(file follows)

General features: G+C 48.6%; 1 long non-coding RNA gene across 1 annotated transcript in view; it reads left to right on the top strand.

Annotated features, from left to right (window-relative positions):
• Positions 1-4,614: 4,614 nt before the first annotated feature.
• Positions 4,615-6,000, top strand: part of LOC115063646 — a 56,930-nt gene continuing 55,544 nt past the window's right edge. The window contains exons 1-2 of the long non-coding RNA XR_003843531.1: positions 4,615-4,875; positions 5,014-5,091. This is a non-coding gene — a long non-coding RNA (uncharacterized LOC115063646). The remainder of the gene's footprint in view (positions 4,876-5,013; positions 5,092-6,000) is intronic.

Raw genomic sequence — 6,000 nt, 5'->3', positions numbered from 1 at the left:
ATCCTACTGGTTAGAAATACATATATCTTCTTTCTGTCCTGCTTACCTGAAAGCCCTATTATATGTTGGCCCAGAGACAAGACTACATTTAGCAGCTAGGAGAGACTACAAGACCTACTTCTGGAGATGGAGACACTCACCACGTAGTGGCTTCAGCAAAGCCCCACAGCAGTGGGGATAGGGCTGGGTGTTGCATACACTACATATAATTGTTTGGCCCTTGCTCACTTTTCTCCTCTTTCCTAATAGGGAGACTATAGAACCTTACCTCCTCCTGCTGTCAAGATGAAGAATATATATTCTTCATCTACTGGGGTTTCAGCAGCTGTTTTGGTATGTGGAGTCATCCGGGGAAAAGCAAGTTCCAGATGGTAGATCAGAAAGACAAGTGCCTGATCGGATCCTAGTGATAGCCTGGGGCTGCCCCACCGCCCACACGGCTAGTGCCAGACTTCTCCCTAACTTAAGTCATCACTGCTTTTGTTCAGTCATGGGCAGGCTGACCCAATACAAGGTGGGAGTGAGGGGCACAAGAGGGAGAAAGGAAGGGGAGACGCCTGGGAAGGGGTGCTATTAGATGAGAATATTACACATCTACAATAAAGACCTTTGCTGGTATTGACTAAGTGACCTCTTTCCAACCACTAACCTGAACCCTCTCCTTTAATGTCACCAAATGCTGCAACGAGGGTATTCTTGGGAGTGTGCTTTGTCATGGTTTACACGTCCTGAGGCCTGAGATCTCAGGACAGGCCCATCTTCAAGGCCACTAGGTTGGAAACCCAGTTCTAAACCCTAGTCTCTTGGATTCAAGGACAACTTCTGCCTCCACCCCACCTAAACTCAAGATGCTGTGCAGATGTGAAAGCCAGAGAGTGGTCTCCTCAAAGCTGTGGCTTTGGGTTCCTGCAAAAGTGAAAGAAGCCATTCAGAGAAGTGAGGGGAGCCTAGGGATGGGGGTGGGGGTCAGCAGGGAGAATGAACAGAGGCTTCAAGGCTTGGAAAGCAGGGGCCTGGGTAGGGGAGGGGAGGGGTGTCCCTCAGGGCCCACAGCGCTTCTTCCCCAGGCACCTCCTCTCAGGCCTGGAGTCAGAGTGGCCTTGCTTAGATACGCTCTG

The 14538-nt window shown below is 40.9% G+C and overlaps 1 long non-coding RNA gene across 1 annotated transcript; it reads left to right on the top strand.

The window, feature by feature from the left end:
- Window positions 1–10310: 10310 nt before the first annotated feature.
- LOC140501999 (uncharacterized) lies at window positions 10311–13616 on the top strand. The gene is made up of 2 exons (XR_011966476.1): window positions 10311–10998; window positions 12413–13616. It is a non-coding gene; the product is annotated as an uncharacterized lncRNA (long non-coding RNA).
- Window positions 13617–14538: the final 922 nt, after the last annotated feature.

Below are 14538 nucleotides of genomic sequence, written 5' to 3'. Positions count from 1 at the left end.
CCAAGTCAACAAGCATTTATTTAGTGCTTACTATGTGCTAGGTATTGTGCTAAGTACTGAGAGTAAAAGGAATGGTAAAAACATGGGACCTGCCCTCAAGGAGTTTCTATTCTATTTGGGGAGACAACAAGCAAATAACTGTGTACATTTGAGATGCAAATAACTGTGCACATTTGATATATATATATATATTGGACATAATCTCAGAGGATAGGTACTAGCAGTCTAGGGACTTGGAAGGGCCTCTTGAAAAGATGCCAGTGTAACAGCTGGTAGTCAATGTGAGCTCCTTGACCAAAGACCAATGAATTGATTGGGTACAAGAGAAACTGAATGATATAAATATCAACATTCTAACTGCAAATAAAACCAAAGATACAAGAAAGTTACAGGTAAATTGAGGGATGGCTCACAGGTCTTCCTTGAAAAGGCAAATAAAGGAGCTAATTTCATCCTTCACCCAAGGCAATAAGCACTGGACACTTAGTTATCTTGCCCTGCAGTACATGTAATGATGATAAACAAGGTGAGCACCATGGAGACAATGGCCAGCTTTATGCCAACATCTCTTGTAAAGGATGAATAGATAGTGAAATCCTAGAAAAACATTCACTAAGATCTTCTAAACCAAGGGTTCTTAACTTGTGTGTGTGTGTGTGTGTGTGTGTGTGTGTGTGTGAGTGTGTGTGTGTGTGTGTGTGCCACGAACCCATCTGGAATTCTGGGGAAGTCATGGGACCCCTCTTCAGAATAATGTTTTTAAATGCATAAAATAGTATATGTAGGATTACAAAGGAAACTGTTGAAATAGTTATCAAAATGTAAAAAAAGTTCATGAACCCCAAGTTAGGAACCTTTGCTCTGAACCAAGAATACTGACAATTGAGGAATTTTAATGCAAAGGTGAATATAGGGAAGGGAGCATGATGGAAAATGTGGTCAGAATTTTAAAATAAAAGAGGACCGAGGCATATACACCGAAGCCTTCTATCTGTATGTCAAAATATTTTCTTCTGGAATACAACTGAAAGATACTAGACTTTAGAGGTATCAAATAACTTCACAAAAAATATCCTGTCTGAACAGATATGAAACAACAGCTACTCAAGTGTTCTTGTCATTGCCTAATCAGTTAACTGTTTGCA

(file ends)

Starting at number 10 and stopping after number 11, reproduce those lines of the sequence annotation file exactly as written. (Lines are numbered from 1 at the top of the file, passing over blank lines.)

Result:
- LOC140501999 (uncharacterized) lies at window positions 10311–13616 on the top strand. The gene is made up of 2 exons (XR_011966476.1): window positions 10311–10998; window positions 12413–13616. It is a non-coding gene; the product is annotated as an uncharacterized lncRNA (long non-coding RNA).
- Window positions 13617–14538: the final 922 nt, after the last annotated feature.